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May 15th, 2009
Credit card reform should not come through the barrel of a gun

Washington, D.C. —This past week, an amendment to allow guns in national parks and wildlife refuges was attached to the Credit Cardholders’ Bill of Rights in the U.S. Senate, reversing a restriction that has been in place since the Reagan presidency. The bill is expected to come back for a vote before the House of Representatives early next week.

Senator Tom Coburn’s amendment to unrelated legislation designed to protect consumers from abuse by the credit card industry would allow individuals to openly carry rifles, shotguns, and semi-automatic weapons in national parks if the firearm is in compliance with State law. The legislation will be split to allow a separate vote on the guns amendment. Then, the guns provision will be merged back into the Credit Card legislation and sent to President Obama before the Memorial Day holiday.

Congressman Raúl M. Grijalva, Chairman of the Subcommittee on National Parks, Forests and Public Lands releases this statement:

“So much for an easy, clean, must-pass credit card reform bill.

“When it comes to credit cards, doing the right thing and playing by the rules just doesn’t work because the companies are engaging in unfair and deceptive practices.

“And this past week, members of the Senate did the same thing, adding an unrelated and dangerous amendment to the credit card reform bill, without any real debate.

“There is no reason to be tacking on irrelevant provisions to “must-pass” bills. Knowing that the President has said he wants the measure by Memorial Day, it’s a cheap way to sneak in provisions that should be fully and openly debated on their own merits.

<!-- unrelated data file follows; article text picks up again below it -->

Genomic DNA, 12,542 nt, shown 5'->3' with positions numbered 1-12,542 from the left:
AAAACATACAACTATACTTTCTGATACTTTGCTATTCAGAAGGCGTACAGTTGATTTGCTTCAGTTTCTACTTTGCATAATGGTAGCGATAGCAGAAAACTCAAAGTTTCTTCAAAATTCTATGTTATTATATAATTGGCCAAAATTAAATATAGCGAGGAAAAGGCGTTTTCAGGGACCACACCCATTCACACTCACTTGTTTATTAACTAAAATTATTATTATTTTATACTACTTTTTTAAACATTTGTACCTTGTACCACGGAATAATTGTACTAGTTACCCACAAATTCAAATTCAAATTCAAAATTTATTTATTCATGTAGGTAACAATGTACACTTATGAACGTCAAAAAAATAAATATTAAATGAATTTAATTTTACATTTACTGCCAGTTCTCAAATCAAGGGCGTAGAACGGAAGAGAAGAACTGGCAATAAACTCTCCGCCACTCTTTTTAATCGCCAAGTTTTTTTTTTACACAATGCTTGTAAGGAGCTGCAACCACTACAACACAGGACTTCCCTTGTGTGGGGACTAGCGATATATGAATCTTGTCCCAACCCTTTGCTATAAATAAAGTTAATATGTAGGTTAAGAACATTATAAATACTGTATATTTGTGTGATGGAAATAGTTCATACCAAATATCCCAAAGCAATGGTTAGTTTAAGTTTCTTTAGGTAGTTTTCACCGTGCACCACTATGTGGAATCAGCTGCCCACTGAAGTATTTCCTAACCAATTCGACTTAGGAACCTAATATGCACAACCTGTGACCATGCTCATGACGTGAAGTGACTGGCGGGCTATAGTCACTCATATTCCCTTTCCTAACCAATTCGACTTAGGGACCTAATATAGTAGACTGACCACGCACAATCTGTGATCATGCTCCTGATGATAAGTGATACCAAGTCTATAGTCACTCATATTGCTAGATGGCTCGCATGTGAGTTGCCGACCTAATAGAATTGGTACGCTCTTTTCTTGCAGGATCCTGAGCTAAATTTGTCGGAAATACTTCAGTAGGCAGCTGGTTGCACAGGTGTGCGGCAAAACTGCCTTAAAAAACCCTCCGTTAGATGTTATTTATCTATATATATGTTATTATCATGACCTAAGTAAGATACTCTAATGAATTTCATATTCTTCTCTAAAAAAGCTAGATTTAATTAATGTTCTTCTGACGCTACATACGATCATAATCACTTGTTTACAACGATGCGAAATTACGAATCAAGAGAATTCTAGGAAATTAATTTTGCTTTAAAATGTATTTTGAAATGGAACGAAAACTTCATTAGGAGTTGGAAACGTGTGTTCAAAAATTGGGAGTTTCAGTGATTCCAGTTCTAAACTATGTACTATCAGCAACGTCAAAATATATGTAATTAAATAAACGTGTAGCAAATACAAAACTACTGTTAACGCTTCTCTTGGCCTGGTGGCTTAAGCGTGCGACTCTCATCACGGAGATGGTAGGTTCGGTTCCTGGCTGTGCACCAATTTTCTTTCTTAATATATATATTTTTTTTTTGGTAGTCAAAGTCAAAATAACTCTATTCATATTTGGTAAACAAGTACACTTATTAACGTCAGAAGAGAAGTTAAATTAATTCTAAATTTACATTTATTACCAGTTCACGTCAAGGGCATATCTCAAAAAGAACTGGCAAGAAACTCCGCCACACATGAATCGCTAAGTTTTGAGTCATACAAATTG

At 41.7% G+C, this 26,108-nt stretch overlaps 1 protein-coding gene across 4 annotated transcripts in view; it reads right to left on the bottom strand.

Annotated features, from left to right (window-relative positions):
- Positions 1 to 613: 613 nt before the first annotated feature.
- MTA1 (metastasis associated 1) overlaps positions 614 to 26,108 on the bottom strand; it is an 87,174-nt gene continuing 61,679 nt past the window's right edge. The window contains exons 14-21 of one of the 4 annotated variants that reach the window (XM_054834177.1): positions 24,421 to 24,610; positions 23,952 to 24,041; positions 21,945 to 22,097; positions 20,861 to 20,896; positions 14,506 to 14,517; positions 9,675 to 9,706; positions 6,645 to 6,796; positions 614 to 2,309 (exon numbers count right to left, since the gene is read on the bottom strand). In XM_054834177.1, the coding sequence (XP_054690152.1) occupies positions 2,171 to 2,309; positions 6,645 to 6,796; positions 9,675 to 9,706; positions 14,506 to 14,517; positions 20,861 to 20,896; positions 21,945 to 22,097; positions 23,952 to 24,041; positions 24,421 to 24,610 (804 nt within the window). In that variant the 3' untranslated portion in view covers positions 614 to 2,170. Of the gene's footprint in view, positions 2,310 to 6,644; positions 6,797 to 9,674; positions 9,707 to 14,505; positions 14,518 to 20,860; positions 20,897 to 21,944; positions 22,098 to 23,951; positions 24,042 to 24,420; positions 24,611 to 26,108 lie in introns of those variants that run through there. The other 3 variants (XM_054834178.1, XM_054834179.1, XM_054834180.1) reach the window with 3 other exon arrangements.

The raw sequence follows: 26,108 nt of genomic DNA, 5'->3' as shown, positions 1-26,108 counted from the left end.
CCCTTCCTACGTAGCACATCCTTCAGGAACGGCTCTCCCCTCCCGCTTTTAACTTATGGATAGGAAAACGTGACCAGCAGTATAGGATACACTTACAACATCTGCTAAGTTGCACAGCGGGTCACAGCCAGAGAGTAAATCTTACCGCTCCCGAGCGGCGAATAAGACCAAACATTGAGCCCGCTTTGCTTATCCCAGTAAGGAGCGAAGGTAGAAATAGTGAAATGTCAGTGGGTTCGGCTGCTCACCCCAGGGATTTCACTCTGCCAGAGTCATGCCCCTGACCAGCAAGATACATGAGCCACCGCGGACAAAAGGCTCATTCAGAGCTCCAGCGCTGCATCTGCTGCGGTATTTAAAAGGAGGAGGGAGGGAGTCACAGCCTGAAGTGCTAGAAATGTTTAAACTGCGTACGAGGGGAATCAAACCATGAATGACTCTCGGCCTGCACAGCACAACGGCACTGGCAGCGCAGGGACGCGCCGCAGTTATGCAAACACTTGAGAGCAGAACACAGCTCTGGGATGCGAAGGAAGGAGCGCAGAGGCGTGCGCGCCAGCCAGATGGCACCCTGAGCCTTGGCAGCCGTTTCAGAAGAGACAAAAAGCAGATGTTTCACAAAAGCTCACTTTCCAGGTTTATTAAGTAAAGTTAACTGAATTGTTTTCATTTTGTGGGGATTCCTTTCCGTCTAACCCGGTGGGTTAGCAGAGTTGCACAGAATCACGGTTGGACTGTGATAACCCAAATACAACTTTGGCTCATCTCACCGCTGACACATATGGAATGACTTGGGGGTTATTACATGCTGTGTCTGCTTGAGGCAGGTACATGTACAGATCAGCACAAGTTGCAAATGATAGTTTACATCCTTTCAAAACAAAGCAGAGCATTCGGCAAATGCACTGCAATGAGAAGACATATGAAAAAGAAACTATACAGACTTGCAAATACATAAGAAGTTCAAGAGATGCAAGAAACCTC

“The Coburn amendment will significantly increase the number of loaded readily accessible firearms in crowded, family-oriented places like Yellowstone National Park; guaranteeing that more disagreements between visitors turn deadly and more accidents in the back-country prove fatal.

“The amendment also forbids reasonable restrictions on loaded weapons during special events, celebrations, or visits from dignitaries requiring extra security. Thanks to the Coburn amendment, it will be vastly more difficult, if not impossible, to protect the President or other world leaders during visits to national parks.

“This amendment could hamper efforts by park rangers to halt poaching, a chronic problem in many national park units throughout the country that is increasing because of the illegal international animal parts trade.

According to the National Park Service, poaching is suspected to be a factor in the decline of at least 29 species of wildlife and could cause the extirpation of 19 species from the parks. It will make it more difficult to apprehend these individuals because possession and display of a weapon would no longer be probable cause to initiate a search for evidence of wildlife or wildlife parts.

“Let’s be clear: I am not arguing that the government should take guns from its citizens. And the majority of gun owners coming into parks would never use their guns to illegally kill or injure wildlife. But our public lands are among the safest and most pristine places in the country. To allow this amendment to pass seriously jeopardizes and health and safety of the many people who use our National Parks.

“There is simply no legitimate or substantive reason for a thoughtful sportsman or gun owner to carry a loaded gun in a national park unless that park permits hunting. The requirement that guns in parks are unloaded and put away is a reasonable restriction for the protection of precious park resources and the safety of visitors.

“I strongly urge the House and Senate leadership and President Obama to strip this harmful amendment and pass a clean credit card reform bill.”

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